Here's the background of one of the nastiest divorce/custody/dead baby stories you're ever likely to run across. Alan Rodgers is a horror writer. This is his wikipedia entry, and this is his blog/forum at sff.net. He was originally married to Amy Stout, and together they had three children, two girls and a boy. After he tried to kill Amy Stout, she left him and married --
Me, Dan Moran. I'm the handsome dude in the eyepatch, if you click through to my profile. Together Alan and Amy #2 had a baby: Anthony Rodgers. Who died under interesting circumstances. A tragedy, I believe Alan Rodgers has called it, and by "tragedy" I suspect he means, "Thank God I wasn't prosecuted for negligent homicide." Or worse.
posted by thanotopsis
on Jun 14, 2007 -
FBI 101 -- "Essentials for Writers," an "exciting and informative" interactive workshop for writers being offered to members of my union -- the Writers Guild of America, East - by the FBI Office of Public Affairs and FBI New York. ...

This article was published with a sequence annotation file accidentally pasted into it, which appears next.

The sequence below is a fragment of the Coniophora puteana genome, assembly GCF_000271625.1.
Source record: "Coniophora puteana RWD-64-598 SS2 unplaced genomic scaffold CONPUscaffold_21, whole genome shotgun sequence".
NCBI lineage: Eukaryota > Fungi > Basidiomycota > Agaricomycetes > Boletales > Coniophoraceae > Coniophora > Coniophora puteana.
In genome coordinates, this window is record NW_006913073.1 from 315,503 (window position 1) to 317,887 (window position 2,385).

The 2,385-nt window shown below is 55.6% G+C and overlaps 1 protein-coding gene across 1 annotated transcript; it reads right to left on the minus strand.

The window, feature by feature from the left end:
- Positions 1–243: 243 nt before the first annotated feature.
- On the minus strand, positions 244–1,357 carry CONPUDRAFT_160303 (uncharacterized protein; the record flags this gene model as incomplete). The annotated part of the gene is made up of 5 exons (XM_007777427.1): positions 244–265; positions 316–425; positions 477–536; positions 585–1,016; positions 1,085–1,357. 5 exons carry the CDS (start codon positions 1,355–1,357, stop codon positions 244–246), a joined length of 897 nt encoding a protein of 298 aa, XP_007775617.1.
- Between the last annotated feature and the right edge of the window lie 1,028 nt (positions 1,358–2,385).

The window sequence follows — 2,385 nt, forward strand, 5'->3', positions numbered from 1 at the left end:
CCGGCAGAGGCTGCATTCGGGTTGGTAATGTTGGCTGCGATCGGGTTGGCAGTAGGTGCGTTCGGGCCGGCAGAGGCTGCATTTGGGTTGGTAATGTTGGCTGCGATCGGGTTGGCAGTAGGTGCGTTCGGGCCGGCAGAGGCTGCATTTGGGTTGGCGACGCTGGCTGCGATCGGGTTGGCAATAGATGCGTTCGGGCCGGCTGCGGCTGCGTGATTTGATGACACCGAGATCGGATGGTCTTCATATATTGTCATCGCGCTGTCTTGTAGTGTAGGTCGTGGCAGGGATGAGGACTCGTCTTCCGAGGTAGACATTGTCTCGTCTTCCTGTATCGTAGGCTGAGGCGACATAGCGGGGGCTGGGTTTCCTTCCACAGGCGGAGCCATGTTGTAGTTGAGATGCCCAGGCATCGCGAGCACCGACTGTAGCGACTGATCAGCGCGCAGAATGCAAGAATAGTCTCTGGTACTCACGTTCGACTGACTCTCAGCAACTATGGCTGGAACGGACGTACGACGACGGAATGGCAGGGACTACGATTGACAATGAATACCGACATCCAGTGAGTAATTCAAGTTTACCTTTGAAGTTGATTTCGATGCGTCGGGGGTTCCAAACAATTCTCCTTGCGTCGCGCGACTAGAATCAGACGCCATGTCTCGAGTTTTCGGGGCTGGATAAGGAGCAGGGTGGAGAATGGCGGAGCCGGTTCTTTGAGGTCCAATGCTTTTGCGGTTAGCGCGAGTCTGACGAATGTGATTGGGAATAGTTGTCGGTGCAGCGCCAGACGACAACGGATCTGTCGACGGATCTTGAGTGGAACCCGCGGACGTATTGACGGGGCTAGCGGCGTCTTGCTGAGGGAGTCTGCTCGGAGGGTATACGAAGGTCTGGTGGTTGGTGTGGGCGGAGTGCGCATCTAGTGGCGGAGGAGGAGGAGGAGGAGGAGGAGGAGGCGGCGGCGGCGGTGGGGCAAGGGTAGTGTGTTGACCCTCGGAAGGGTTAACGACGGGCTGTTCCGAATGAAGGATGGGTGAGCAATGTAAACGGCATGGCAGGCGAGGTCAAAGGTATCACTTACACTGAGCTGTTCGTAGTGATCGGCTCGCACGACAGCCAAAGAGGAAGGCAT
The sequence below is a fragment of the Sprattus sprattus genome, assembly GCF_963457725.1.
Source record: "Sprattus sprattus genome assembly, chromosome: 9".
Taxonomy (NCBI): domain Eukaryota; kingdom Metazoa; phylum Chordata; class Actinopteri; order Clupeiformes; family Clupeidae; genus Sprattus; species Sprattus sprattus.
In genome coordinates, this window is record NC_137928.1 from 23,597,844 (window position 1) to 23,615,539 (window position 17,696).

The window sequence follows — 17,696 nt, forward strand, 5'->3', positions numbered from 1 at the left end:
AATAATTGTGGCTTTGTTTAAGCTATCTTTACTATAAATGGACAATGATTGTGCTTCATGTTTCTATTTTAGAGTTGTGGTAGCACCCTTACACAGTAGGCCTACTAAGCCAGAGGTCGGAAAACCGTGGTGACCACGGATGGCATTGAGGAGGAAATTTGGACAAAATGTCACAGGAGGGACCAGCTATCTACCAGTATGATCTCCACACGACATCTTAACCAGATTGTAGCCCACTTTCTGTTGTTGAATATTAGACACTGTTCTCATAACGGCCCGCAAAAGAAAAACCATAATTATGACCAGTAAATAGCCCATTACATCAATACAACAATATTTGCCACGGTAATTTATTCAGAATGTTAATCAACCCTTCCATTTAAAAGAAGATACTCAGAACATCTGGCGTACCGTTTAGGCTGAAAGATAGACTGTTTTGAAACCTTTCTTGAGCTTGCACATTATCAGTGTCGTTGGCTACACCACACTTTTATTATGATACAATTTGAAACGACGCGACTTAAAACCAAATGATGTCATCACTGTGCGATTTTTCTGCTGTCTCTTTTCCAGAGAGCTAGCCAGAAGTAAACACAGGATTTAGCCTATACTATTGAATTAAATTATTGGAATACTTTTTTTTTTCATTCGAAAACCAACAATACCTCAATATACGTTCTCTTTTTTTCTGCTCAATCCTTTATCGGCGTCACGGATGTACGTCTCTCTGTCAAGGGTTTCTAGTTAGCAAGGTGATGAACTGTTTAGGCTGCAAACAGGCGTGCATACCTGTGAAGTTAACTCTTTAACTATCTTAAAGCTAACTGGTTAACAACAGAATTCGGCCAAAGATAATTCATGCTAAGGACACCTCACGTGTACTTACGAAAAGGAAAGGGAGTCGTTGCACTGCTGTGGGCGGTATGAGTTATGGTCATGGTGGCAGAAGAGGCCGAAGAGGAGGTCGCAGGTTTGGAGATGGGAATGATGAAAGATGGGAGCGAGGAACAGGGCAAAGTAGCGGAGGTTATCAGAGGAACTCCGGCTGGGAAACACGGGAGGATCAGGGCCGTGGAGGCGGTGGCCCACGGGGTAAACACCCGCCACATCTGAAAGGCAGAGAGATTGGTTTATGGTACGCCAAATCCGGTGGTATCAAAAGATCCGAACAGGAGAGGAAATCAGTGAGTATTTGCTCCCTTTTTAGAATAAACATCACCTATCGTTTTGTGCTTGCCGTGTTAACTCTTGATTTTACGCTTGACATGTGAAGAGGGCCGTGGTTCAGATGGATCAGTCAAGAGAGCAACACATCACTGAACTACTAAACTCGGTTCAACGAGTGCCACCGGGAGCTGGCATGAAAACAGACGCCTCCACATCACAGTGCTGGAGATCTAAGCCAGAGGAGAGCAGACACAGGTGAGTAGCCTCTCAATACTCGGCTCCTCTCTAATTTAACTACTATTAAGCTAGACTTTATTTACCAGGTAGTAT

-- Very interesting account of a workshop the FBI puts on for writers in NY.
What's in it for the FBI? ...The only question we have for you is 'Will it show us in a good light?'" ...
posted by amberglow
on Jun 9, 2007 -
After an abysmal, embarrasing attempt
at collaborative fiction by Penguin Books, a new site takes a stab at the Wikinovel
, this time, it appears, with a little better organization and planning. Though, still no users.
posted by nospecialfx
on May 30, 2007 -
They range from Buffy
, and everything in between.
Some are short lived, some have gone on for years
and spawned fan-communities
of their very own.
This is the Livejournal RPG. Not all of these are on Livejournal, many are on LJ-clone sites, but the name has stuck.
Want to find one? There's even sites designed to advertise the games.
Want to complain about a really awful one? Or a bad player? Or a bad mod? Or a bad ANYTHING? There's a place for that too.
A note of my lack of bias - I play in one of these, but the one I'm in is not represented in this post. That would be Bad.